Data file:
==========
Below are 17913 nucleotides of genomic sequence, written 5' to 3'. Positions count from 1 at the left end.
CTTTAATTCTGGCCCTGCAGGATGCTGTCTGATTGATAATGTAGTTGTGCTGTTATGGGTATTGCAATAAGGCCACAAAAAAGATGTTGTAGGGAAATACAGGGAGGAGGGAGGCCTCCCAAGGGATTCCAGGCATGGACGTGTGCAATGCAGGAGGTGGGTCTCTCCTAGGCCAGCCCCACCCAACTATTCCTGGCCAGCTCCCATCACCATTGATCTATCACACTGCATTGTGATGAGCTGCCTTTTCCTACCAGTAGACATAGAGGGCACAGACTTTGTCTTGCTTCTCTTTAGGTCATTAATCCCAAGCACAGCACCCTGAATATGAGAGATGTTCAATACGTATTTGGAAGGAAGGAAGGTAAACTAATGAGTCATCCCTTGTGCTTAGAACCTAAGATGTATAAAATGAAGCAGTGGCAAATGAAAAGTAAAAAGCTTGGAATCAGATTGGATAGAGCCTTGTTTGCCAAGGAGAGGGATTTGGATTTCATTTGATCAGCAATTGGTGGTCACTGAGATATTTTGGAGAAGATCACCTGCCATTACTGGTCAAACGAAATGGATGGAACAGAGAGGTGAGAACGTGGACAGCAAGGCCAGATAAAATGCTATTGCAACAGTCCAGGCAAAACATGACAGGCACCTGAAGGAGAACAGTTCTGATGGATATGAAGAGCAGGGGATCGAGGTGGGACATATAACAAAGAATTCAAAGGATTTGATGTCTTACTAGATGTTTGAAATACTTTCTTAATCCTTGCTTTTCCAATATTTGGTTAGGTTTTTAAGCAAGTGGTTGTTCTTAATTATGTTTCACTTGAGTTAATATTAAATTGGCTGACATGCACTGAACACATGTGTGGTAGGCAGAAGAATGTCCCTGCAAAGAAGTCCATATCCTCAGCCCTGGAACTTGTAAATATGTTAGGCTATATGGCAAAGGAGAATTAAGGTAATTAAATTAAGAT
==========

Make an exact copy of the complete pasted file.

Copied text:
Below are 17913 nucleotides of genomic sequence, written 5' to 3'. Positions count from 1 at the left end.
CTTTAATTCTGGCCCTGCAGGATGCTGTCTGATTGATAATGTAGTTGTGCTGTTATGGGTATTGCAATAAGGCCACAAAAAAGATGTTGTAGGGAAATACAGGGAGGAGGGAGGCCTCCCAAGGGATTCCAGGCATGGACGTGTGCAATGCAGGAGGTGGGTCTCTCCTAGGCCAGCCCCACCCAACTATTCCTGGCCAGCTCCCATCACCATTGATCTATCACACTGCATTGTGATGAGCTGCCTTTTCCTACCAGTAGACATAGAGGGCACAGACTTTGTCTTGCTTCTCTTTAGGTCATTAATCCCAAGCACAGCACCCTGAATATGAGAGATGTTCAATACGTATTTGGAAGGAAGGAAGGTAAACTAATGAGTCATCCCTTGTGCTTAGAACCTAAGATGTATAAAATGAAGCAGTGGCAAATGAAAAGTAAAAAGCTTGGAATCAGATTGGATAGAGCCTTGTTTGCCAAGGAGAGGGATTTGGATTTCATTTGATCAGCAATTGGTGGTCACTGAGATATTTTGGAGAAGATCACCTGCCATTACTGGTCAAACGAAATGGATGGAACAGAGAGGTGAGAACGTGGACAGCAAGGCCAGATAAAATGCTATTGCAACAGTCCAGGCAAAACATGACAGGCACCTGAAGGAGAACAGTTCTGATGGATATGAAGAGCAGGGGATCGAGGTGGGACATATAACAAAGAATTCAAAGGATTTGATGTCTTACTAGATGTTTGAAATACTTTCTTAATCCTTGCTTTTCCAATATTTGGTTAGGTTTTTAAGCAAGTGGTTGTTCTTAATTATGTTTCACTTGAGTTAATATTAAATTGGCTGACATGCACTGAACACATGTGTGGTAGGCAGAAGAATGTCCCTGCAAAGAAGTCCATATCCTCAGCCCTGGAACTTGTAAATATGTTAGGCTATATGGCAAAGGAGAATTAAGGTAATTAAATTAAGAT